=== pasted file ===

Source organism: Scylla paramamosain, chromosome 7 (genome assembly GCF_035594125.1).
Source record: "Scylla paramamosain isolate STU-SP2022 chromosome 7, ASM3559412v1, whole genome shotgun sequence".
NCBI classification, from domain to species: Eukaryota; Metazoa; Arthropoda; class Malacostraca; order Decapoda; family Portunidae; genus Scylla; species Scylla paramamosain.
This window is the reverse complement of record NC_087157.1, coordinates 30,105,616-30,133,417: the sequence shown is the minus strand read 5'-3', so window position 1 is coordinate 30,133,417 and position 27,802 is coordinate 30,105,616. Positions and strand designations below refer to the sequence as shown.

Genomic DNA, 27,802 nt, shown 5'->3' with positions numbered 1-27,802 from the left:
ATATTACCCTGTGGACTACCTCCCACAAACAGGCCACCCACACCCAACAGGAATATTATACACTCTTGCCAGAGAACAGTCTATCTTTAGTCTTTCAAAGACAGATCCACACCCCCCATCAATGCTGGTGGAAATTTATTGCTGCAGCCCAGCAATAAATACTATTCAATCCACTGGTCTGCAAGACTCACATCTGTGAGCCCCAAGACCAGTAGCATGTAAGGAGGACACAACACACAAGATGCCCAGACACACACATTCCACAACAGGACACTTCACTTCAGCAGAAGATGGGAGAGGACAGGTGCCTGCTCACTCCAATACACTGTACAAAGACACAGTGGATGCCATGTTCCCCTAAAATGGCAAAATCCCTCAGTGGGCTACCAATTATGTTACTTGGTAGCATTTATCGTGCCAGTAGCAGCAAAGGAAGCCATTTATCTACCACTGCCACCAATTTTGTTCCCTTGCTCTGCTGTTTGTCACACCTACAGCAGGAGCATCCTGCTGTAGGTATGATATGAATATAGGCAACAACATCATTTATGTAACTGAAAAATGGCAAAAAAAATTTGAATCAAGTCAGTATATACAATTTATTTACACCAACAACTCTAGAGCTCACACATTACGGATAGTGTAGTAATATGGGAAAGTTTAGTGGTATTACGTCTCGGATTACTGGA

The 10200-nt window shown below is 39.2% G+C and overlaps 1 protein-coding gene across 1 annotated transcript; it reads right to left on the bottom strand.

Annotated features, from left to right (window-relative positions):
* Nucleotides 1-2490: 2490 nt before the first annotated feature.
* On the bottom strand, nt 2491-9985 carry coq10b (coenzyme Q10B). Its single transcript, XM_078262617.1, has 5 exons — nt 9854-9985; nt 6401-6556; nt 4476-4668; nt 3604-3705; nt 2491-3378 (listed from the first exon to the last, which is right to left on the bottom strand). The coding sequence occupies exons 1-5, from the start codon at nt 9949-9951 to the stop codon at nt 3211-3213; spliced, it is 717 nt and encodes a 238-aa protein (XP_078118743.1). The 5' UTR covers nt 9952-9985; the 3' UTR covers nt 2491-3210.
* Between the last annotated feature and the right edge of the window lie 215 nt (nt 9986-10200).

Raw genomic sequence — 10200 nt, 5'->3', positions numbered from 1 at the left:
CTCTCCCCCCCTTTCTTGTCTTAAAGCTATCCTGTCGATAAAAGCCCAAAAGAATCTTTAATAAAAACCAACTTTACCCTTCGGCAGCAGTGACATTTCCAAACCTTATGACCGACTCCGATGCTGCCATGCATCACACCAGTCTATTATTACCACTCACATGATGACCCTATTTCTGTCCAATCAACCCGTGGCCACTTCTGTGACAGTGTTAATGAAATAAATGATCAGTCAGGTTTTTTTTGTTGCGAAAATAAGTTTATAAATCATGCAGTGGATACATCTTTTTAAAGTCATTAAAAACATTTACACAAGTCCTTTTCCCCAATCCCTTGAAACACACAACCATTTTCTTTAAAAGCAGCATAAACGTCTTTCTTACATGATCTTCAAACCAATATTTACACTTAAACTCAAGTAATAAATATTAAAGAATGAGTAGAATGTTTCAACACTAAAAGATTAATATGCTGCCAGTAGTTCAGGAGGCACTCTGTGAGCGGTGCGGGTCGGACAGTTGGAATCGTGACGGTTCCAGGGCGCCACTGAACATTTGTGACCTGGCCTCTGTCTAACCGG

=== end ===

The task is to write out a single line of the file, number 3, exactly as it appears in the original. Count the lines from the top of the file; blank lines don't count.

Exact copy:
NCBI classification, from domain to species: Eukaryota; Metazoa; Arthropoda; class Malacostraca; order Decapoda; family Portunidae; genus Scylla; species Scylla paramamosain.